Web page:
A reader asks:
How do I know when I am being overly sensitive in a relationship or if I need to stand up for myself and set better boundaries? I have people pleasing tendencies, so I often don’t know when to stand up for myself or when to be a bit more understanding of someone else’s point of view.
If you have people-pleasing tendencies, that probably means you err too much on the side of not standing up for yourself—either by not expressing yourself honestly or not setting/enforcing healthy boundaries.
So, my quick answer would be, try this: for 30-days (or whatever length of time makes sense to you) try an experiment where, anytime you’re on the fence about whether to stand up for yourself or not, you do it. Then see how it goes. Overall, are things better when you err on the side of standing up for yourself or staying quiet?
That being said, I think there’s a bit more nuance to this question worth exploring…
What do you mean exactly by “overly sensitive”?
To my mind, overly sensitive means something like you are assuming something’s wrong without any evidence.
Here’s a simple example:
- You suggest watching one movie and your partner counters with a suggestion for another one.
- You then assume they think your choice in movies is stupid, agree to their movie, and spend hours ruminating on this and feeling bad about yourself.
That’s being overly sensitive because there’s no evidence that either you or your partner did anything wrong or disrespectful, yet, because of the story you told yourself, you end up suffering emotionally.
But here’s a counter-example:
- You suggest watching one movie and your partner rolls their eyes and says: “Fiiiiiine.”
- So you respond with: “No, actually, it’s a dumb movie… What do you want to watch?” And then end up watching their movie.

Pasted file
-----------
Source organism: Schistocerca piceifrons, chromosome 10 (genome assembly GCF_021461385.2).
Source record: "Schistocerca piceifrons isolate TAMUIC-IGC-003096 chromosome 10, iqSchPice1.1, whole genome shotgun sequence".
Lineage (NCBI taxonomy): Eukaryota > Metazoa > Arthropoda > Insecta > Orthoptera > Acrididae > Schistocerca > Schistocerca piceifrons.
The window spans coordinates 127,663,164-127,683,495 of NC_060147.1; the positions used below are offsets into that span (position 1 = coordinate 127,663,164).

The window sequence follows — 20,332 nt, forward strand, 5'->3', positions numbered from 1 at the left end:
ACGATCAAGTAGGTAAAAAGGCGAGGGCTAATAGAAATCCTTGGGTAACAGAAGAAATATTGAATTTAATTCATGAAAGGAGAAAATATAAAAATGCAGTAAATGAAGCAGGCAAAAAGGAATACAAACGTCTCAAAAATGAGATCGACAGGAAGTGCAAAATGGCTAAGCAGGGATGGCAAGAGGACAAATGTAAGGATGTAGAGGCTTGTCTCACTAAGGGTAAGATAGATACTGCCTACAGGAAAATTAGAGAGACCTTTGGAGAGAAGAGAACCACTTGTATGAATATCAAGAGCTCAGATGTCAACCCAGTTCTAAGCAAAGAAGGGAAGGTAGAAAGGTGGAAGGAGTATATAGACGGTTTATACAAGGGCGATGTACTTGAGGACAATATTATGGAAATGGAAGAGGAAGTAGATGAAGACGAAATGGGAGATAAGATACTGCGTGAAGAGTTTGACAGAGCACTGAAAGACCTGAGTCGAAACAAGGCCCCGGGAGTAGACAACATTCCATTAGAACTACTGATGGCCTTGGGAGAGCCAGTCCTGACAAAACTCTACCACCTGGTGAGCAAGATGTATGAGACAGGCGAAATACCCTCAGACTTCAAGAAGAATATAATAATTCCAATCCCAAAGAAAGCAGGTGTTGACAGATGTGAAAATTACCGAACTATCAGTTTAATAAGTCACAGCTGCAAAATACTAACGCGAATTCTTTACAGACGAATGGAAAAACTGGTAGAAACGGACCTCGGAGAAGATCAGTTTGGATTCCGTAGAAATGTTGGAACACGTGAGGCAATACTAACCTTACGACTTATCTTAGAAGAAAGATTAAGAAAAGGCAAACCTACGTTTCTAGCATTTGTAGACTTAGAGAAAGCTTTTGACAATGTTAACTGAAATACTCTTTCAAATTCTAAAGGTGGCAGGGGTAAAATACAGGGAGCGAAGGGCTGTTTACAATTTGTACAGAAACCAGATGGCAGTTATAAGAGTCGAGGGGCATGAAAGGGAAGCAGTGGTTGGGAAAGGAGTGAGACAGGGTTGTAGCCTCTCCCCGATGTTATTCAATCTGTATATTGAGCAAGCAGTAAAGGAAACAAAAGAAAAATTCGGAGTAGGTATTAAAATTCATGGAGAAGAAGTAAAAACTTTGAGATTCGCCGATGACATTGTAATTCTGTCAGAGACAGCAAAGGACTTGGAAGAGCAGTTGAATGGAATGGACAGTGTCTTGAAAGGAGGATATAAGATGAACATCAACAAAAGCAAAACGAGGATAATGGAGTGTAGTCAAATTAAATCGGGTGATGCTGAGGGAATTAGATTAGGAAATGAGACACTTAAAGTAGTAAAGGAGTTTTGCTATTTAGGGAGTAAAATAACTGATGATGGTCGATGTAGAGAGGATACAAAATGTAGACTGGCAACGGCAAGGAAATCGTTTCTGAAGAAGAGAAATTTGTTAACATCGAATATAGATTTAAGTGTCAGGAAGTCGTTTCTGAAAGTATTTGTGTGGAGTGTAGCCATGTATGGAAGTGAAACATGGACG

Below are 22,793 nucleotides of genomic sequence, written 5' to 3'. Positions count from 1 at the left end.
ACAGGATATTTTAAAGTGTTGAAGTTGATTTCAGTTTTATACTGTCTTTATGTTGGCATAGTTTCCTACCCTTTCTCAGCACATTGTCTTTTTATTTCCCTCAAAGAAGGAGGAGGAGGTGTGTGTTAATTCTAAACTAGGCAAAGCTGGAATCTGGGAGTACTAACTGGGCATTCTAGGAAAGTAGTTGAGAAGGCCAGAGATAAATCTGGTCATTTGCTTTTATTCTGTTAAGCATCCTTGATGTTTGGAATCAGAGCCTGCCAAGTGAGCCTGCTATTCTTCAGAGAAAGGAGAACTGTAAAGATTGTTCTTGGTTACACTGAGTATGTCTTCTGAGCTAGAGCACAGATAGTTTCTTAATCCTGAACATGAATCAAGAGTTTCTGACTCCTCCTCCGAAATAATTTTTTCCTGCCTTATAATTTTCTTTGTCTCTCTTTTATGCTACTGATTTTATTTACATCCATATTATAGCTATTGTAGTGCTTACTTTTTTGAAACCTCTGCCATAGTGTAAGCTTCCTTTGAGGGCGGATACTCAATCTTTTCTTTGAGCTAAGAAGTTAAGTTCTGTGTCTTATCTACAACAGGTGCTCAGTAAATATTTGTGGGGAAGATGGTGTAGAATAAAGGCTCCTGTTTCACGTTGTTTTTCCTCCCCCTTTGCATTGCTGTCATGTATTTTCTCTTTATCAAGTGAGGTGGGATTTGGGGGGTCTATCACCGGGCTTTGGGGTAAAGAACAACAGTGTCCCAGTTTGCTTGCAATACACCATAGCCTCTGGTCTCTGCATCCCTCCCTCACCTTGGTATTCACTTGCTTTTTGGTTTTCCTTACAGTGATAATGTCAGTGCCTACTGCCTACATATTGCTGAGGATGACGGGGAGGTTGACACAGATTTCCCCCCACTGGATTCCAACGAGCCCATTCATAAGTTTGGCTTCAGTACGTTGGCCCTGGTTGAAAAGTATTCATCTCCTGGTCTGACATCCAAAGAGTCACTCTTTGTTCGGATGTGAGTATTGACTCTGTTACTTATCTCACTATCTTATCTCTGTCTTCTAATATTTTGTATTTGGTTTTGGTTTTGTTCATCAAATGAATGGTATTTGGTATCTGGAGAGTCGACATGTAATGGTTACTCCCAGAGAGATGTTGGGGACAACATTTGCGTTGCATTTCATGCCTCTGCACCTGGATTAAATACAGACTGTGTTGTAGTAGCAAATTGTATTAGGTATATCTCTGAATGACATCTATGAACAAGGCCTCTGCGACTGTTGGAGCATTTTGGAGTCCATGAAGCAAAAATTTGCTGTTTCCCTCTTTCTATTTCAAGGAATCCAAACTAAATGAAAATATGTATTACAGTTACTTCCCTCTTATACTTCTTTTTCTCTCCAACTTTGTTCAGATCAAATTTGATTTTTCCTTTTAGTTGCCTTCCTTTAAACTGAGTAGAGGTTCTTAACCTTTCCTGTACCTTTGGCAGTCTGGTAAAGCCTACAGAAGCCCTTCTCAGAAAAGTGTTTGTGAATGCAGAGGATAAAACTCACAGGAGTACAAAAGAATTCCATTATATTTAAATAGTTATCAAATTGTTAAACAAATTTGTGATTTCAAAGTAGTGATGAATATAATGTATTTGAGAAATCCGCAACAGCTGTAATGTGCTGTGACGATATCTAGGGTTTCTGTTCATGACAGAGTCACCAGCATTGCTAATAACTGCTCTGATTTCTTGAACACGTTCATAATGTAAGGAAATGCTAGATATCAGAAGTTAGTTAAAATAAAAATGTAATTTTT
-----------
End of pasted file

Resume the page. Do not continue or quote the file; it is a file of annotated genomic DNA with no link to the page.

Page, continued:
This isn’t you being overly sensitive; it’s you feeling justifiably hurt by your partner being rude. But it’s also you not standing up for yourself.
Critically, you can stand up for yourself and be assertive whether or not you’re being overly sensitive.
So, to sum up… If you’re unsure about whether you’re being overly-sensitive or not, ask yourself:
Is there any evidence that my partner has done something rude, mean, or otherwise wrong?
What do you mean exactly by “standing up for yourself”?
In my experience, this usually comes down to one of three things:
- Expressing yourself. For example, sharing an opinion or a belief during a difficult discussion.
- Asking for what you want. For example, voicing your honest preference about something.
- Setting or enforcing a boundary. For example, leaving a conversation if the other person becomes rude or disrespectful.
Part of why it may be difficult for you to stand up for yourself is that you’re not clear on exactly what that should look like. So take a little time to reflect on some previous situations like this and then ask yourself:
If I had stuck up for myself, what form would it have taken? Expressing an opinion or belief? Asking for something? Setting or enforcing a boundary?
You can stand up for yourself AND be tolerant of another’s point of view at the same time
Be careful not to be black and white about standing up for yourself vs being tolerant of others. They’re not mutually exclusive.
Assertiveness means that you communicate in a way that is both honest to your own wants and needs and respectful of the right of others.
Which means you can respect our partner’s desire to watch whatever his movie is AND still voice your preference for another. In this case, you’re being both tolerant of their opinion and standing up for your own.
What to Read Next
- Assertiveness: A Friendly Mind Guide
- 3 Habits of Emotionally Strong Couples
- Healthy Boundaries: A friendly Mind Guide
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